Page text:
common courtesy in the movie theater – dead?
I went to see a 2:10 showing of The Incredible Hulk today, and was a very well-done movie that kicked the unholy snot out of Ang Lee’s ill-fated 2003 attempt at bringing Big Green to the big screen.
My friend actually turned to me about five minutes into the movie and whispered, “OK, this is already better than the other one.” That’s how good it really was, and neither of us are even what I’d consider comic book junkies.
There’s a reason I don’t typically see movies on opening weekend anymore, and especially not at night. Even more especially, I make it a point to steer clear of most PG-13 movies on said weekends.
Why, you ask?
It has nothing to do with the quality of the movie or my anticipation for it. Hell, I’ll probably end up seeing Dark Knight the second it comes out. The reason I avoid huge movies on opening weekends boils down to this:
I have to deal with the combined ignorance and stupidity of roughly 200 other human beings in an enclosed space for at least two consecutive hours.
And granted, I love Seattle and I think the people here are largely open-minded and good-natured. I lived in LA for six years, so when I moved up here, I found the overall mentality of most people in the Northwest to be far preferable to the rampant idiocy I had been used to before. That being said, people anywhere are prone to the same blindingly inconsiderate behavior patterns as they are anywhere else, at any given time.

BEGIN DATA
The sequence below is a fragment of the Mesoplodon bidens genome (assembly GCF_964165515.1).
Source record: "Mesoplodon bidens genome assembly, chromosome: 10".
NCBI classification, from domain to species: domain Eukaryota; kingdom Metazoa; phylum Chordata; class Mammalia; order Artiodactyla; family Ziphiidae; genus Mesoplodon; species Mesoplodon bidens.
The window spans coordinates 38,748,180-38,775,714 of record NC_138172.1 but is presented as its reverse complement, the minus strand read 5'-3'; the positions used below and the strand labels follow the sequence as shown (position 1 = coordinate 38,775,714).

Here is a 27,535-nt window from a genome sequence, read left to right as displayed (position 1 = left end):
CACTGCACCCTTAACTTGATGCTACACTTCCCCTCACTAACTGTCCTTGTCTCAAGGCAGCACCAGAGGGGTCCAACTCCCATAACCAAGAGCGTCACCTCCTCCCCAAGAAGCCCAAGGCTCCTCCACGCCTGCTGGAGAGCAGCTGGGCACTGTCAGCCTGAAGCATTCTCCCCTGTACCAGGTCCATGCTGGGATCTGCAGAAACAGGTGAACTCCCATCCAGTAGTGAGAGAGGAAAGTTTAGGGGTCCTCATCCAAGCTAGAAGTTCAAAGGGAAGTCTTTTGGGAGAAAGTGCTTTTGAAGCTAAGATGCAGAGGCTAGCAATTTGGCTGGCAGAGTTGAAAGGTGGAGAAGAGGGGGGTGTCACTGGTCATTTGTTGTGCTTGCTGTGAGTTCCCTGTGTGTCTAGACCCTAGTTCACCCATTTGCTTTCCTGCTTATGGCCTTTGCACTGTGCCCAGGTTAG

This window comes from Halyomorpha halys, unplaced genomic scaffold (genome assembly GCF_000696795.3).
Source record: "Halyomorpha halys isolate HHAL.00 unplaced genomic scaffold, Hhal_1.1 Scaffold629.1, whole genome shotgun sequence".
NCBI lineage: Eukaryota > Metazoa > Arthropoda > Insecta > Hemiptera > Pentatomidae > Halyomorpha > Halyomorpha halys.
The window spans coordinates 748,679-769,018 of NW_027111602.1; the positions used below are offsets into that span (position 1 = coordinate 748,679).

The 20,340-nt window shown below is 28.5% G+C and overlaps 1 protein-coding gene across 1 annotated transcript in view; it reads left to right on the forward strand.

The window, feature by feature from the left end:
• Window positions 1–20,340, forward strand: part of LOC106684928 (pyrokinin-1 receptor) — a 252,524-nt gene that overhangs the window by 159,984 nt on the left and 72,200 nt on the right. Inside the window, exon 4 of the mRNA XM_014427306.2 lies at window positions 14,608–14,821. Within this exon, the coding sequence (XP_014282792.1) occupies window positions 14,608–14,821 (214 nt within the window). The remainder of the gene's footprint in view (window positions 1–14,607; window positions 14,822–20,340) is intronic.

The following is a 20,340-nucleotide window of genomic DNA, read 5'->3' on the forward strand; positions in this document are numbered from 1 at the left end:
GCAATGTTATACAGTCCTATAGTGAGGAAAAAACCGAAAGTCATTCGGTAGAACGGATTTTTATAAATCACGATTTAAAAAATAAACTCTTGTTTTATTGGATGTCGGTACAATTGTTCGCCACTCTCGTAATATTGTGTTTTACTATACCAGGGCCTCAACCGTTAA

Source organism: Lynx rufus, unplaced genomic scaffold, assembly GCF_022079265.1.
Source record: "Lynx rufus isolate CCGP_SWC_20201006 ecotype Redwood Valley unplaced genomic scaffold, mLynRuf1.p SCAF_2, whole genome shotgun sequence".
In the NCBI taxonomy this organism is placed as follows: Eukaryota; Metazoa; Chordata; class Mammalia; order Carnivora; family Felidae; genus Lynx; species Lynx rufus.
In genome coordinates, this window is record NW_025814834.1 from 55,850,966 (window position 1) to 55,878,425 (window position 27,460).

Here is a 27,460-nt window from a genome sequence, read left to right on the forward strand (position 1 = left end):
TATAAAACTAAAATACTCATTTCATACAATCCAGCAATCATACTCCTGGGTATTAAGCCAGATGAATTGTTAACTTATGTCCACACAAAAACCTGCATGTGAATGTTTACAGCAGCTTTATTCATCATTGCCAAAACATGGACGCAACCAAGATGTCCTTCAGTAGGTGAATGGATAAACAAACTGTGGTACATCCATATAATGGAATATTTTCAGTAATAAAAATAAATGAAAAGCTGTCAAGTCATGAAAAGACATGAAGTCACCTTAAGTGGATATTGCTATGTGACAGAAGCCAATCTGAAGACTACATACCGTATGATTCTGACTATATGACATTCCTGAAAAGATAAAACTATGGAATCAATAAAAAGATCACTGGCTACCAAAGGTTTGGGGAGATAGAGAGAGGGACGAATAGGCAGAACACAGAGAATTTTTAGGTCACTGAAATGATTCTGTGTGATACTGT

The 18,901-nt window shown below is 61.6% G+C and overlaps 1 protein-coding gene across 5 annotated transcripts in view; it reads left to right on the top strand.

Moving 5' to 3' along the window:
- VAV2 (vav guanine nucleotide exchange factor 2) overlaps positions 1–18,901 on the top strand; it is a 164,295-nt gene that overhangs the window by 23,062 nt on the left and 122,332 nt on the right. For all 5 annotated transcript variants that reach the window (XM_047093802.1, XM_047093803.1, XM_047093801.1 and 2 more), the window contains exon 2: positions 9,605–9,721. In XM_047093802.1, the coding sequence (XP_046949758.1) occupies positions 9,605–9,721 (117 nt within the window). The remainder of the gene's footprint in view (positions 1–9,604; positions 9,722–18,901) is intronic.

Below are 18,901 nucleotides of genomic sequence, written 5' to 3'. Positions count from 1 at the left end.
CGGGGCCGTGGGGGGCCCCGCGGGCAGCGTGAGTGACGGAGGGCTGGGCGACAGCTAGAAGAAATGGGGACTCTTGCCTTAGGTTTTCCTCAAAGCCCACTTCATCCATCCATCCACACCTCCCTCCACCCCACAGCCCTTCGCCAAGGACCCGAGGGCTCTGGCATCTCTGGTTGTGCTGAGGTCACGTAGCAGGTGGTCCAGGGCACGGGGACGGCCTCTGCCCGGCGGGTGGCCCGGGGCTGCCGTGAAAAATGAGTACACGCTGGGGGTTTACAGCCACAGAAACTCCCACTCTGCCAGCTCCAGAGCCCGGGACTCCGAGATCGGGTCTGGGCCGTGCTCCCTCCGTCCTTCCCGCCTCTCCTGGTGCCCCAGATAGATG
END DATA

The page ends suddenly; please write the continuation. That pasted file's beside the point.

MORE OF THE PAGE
But when you bring your screaming, babbling 2-year-old child into a crowded movie theater and expect he/she to remain quiet, you’re buying not only a completely useless ticket for a child who will probably get nothing out of watching the movie, but you’re also buying a ticket to being on 200 people’s collective shit lists.
In this case, the offending woman’s son began giving what sounded like a loud incoherent critique of the movie after about the first 10 minutes, which resulted in an understated reaction of “aaw, isn’t that cute” from most people. But after another two minutes of loud squawking and doing what small children do, it began to get one step below infuriating and I had a hell of a time focusing on what Edward Norton and Tim Roth were saying. All I could hear was “BAAADAAAGAA!!!!!” as if the great Cornholio had suddenly stepped into the theater and ate a box of Sour Patch Kids and three cans of Mountain Dew just to make the rest of us miserable.
After the squawking persisted for another minute or so – and gotten quite louder and more frequent, by the way – the woman at least had the common courtesy to grab her child and escort him the hell outside, where she hopefully spiked his bottle with a shot of whiskey. Whatever it was, the kid was quiet for the rest of movie. Who knows, they might not have come back. The film was intriguing enough to the point where any screaming children became a distant memory after another half-hour of viewing time. And I credit the writers, actors and filmmakers for that much.
So maybe common courtesy in a crowded movie theater isn’t dead after all. But, be that as it may, there’s one word parents should remember as being paramount to enjoying an outing at the movies – babysitter.